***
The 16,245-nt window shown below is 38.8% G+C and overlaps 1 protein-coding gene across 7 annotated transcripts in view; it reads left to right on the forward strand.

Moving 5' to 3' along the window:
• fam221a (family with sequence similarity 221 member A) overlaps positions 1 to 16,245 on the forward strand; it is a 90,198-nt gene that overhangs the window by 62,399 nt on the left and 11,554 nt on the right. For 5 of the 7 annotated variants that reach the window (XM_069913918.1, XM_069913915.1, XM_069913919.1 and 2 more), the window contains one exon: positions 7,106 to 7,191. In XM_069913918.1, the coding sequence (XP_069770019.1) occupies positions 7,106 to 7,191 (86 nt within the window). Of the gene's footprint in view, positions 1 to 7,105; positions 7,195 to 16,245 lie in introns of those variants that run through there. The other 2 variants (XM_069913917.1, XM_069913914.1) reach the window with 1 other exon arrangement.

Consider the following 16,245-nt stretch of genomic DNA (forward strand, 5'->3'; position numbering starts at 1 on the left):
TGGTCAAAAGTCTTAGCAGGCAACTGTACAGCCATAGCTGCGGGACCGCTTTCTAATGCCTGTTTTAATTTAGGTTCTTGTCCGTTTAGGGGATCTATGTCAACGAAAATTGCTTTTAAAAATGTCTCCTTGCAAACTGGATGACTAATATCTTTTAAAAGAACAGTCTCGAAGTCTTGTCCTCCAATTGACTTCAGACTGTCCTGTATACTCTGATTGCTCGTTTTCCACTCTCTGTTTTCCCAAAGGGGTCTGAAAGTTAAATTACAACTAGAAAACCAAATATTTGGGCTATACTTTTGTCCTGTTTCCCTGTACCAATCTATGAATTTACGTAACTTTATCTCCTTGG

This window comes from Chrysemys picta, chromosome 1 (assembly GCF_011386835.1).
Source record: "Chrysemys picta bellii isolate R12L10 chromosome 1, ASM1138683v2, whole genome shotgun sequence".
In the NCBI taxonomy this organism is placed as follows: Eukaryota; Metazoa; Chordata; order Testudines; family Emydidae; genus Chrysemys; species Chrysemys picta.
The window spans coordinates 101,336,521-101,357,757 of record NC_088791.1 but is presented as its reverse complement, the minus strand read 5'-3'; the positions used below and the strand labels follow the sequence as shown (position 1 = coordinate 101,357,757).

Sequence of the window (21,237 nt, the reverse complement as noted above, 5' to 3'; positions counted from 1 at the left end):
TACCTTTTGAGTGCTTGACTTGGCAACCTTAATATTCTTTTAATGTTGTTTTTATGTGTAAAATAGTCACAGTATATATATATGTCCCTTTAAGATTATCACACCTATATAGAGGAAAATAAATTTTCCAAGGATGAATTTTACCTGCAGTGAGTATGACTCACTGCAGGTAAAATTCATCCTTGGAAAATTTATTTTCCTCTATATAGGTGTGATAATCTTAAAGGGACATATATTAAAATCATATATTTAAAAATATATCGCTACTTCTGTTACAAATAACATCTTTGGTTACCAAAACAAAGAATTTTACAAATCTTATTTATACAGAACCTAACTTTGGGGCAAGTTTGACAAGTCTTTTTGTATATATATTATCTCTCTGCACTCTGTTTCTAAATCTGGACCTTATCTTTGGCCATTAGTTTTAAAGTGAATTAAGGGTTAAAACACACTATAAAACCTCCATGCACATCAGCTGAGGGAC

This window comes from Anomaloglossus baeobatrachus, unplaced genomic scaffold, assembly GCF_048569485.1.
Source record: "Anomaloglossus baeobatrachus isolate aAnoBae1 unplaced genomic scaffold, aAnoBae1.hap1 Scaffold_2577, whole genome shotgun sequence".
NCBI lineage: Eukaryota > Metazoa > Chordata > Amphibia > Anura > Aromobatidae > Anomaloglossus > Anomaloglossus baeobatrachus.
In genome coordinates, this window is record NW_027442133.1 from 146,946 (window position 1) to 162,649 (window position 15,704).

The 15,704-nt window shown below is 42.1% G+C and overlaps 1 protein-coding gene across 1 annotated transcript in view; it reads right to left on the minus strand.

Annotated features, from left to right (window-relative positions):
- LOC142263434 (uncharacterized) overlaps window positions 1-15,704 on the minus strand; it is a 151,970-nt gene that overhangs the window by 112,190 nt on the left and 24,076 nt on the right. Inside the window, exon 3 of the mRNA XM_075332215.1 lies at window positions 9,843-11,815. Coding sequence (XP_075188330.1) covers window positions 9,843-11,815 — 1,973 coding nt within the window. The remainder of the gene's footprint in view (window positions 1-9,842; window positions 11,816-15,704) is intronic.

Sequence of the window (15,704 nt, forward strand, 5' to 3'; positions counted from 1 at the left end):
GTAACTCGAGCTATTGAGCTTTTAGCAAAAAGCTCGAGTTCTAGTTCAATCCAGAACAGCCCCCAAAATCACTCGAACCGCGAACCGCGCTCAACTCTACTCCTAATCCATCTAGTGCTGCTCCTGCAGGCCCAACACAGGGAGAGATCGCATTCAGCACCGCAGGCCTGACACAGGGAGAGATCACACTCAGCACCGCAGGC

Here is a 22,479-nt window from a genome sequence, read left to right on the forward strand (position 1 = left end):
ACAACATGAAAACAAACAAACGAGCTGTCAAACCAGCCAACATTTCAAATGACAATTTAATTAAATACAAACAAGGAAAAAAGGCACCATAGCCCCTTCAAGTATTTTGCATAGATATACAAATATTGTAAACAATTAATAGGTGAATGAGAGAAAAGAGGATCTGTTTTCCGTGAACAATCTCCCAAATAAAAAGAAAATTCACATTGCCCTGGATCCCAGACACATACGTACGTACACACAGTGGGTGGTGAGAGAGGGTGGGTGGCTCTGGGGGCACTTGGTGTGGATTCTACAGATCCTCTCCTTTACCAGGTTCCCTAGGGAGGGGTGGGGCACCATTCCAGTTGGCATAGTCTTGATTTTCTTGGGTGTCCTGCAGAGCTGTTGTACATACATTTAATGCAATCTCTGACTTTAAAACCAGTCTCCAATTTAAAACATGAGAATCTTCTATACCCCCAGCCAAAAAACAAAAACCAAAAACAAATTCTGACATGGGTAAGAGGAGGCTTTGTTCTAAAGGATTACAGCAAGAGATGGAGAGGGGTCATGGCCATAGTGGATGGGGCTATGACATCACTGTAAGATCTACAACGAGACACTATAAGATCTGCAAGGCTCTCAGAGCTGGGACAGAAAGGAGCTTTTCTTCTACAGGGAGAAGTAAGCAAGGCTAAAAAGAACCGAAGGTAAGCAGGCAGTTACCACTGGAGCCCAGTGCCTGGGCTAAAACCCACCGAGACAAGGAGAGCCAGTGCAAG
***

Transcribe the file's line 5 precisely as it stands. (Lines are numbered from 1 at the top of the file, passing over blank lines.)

TGGTCAAAAGTCTTAGCAGGCAACTGTACAGCCATAGCTGCGGGACCGCTTTCTAATGCCTGTTTTAATTTAGGTTCTTGTCCGTTTAGGGGATCTATGTCAACGAAAATTGCTTTTAAAAATGTCTCCTTGCAAACTGGATGACTAATATCTTTTAAAAGAACAGTCTCGAAGTCTTGTCCTCCAATTGACTTCAGACTGTCCTGTATACTCTGATTGCTCGTTTTCCACTCTCTGTTTTCCCAAAGGGGTCTGAAAGTTAAATTACAACTAGAAAACCAAATATTTGGGCTATACTTTTGTCCTGTTTCCCTGTACCAATCTATGAATTTACGTAACTTTATCTCCTTGG